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Resourcing and evaluation

In this step you will learn about the different resources you will need to carry out your evaluation.

A page of a spiral notebook with RESOURCES written on it.
In this step you will learn more about the different resources you will need to carry out your evaluation.

Access to existing data

It is important to think about existing data that might already be available to help and support your evaluation. 

External Data

There could be external data available – for example research reports already published that provide useful information for you. This could be other social return on investment (SROI) studies, or economic impact assessments that would provide you with a useful benchmark for your evaluation. 

Internal Data

There might also be useful data that exists within your organisation or project. If you are evaluating an audience engagement initiative, for example, there may already be data available about current audience numbers and profile.

Other data collection options

There may also be data being collected by other people involved that could be useful to you – for example when young people join the programme you are evaluating, what information is already being collected at this point?

Skills, willingness and availability of people involved in the evaluation

You need to think about who will be carrying out the actual evaluation activities. You might be doing it yourself and involving other internal colleagues, or have the budget to commission an external evaluator to support you. 

Being clear about the time commitment you need from everyone involved in the evaluation is important. You may need senior colleagues to sign off questions, front of house colleagues may be able to help you distribute surveys, or do some data entry, or there may be volunteers who can assist you. It is vital to have conversations with anyone you hope will support the evaluation to ensure they have the time and the willingness to be involved.

You may need to think about using your evaluation budget to pay for colleagues’ time, or their expenses, if you’re working with volunteers or freelance artists. Some people involved in the evaluation may need training, briefing or other support to be involved. 

For example: if you have a team of volunteers surveying audiences, it is important they are fully trained and briefed, and feel confident in what you are asking them to do, so you need to build in the time and costs of doing this.

You may have the budget to commission an external evaluator, but it’s still important to be clear about what tasks you are expecting them to do, and how you will work together.


Being clear about the duration of the evaluation is vital, as the length of the evaluation will have a direct relationship with the resources required. A multi-year programme with different strands of activities will take considerable resources to evaluate, whereas a six-week programme of workshops will be much simpler and easier and will need to be more proportionate (reflecting back on the Evaluation Principles you explored in Week 1). It’s important to think about the evaluation activities separate from the actual programme too.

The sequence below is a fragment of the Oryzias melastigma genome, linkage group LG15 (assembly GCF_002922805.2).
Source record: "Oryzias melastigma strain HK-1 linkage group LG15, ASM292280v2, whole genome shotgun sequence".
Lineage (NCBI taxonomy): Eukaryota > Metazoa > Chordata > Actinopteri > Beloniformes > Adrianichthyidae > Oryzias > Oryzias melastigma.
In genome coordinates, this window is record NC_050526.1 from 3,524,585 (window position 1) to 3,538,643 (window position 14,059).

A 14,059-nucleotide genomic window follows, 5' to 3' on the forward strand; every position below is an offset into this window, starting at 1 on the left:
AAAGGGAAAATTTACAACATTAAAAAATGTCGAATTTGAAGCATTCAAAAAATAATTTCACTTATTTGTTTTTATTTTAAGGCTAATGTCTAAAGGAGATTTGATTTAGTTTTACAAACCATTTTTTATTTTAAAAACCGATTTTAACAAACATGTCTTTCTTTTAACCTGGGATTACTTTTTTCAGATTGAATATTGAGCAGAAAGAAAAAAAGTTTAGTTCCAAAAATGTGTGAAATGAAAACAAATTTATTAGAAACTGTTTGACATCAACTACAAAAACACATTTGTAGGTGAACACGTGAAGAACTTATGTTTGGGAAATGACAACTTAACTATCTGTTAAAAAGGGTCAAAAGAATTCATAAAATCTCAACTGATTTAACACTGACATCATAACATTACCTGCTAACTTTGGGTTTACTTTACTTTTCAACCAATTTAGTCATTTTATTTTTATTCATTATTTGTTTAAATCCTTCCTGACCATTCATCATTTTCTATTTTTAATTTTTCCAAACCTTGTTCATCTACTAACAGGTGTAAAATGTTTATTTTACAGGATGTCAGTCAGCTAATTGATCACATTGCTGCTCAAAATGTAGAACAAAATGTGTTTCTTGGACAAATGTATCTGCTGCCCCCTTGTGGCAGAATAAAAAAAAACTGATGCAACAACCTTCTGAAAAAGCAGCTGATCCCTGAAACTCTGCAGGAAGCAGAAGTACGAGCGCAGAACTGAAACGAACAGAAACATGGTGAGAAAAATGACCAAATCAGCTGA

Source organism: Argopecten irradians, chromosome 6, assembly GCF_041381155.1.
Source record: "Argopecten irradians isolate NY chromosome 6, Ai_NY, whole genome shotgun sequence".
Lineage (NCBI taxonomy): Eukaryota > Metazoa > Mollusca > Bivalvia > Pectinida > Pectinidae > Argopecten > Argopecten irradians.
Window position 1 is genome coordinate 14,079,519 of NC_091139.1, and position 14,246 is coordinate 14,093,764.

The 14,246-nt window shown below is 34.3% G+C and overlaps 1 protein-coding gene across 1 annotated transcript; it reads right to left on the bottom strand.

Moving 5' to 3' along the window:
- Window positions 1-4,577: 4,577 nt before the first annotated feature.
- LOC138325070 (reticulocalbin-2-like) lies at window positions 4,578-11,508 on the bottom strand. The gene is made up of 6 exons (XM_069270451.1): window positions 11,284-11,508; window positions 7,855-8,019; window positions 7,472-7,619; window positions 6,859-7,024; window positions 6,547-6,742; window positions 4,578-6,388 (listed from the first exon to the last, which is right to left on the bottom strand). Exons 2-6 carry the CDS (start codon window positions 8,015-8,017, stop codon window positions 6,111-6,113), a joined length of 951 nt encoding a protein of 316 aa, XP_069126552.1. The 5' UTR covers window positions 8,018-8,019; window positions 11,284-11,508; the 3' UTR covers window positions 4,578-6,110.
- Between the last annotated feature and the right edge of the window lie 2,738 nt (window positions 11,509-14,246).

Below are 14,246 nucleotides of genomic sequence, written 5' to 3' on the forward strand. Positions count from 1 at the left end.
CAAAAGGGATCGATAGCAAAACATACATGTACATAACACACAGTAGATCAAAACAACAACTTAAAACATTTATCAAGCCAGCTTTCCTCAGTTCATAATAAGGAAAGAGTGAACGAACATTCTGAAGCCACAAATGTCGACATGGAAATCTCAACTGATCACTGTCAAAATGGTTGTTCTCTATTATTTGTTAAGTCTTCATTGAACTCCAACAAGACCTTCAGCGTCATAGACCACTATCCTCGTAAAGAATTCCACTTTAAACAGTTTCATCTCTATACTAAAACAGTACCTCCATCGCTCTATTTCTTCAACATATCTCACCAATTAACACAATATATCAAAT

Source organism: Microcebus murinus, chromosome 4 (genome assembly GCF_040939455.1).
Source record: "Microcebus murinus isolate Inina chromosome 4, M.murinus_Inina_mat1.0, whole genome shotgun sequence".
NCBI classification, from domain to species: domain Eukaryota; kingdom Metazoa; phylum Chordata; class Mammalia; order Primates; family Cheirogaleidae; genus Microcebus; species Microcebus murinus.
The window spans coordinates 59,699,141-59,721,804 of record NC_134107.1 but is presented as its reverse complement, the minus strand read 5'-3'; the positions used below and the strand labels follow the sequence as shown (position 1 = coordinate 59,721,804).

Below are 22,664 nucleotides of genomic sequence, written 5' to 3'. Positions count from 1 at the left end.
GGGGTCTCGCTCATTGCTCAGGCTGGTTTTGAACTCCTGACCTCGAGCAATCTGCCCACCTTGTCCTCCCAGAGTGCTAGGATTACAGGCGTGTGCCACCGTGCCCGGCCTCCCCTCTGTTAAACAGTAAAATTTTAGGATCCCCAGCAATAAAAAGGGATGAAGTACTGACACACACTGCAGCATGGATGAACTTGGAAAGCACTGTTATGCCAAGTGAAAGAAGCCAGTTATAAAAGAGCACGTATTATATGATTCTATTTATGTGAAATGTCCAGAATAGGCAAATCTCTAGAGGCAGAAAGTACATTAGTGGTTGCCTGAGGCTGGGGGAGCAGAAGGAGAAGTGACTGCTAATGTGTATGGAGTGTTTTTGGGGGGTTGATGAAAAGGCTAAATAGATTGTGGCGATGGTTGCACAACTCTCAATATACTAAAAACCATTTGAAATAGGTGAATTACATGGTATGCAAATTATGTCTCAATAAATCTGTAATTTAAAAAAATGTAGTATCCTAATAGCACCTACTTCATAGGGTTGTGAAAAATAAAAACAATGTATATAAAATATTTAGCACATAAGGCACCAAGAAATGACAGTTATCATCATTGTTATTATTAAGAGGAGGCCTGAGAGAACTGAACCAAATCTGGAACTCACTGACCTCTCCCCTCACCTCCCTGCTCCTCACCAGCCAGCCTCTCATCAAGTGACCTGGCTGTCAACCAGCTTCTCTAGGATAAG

For example: you may want to follow up with participants six months after the end of a skills programme to understand the longer term impacts it has had on their professional development so you can demonstrate positive change.

Within the evaluation too, you will probably be collecting evidence at different points, and the frequency with which you need to do this will impact on the resources required. 

For example: you may be establishing some baselines at the start of a programme and then measuring the change at the end – a summative approach – or you could be gathering data at intervals throughout a programme, taking a more formative or iterative approach. 

The more often you are collecting evidence, the greater resource you will need.

Evaluation methods

As we saw in the previous Activity, Evaluation Methods, different methods will require different levels of resourcing. Quantitative data capture using questionnaires can be low resource, whereas specialist facilitation of discussion groups will be more costly. Creative methods may cost more and remember to consider any technical requirements like filming or editing for things like vox pops or video diaries and the ethical implications of these kinds of methods.


It’s vital to establish if there is a budget available for your evaluation, how much it is and how and when you might access it. Many programmes or projects will have a proportion of the budget allocated to evaluation, especially if they are externally funded, as this will be a requirement of the funder. It may be that there is a fixed amount of funding available for the evaluation or a range, and you need to plan your evaluation activities accordingly to fit within this. 

Or perhaps you can cost out the evaluation first and then access the funding you need.

  • If there isn’t a budget available, are there ways you could obtain one? 
  • Who would you need to speak to and what would they need to know?
  • How would you make the case?

In the next step you will learn more about ways in which you can estimate the resources required to conduct an evaluation.

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Evaluation for Arts, Culture, and Heritage: Principles and Practice

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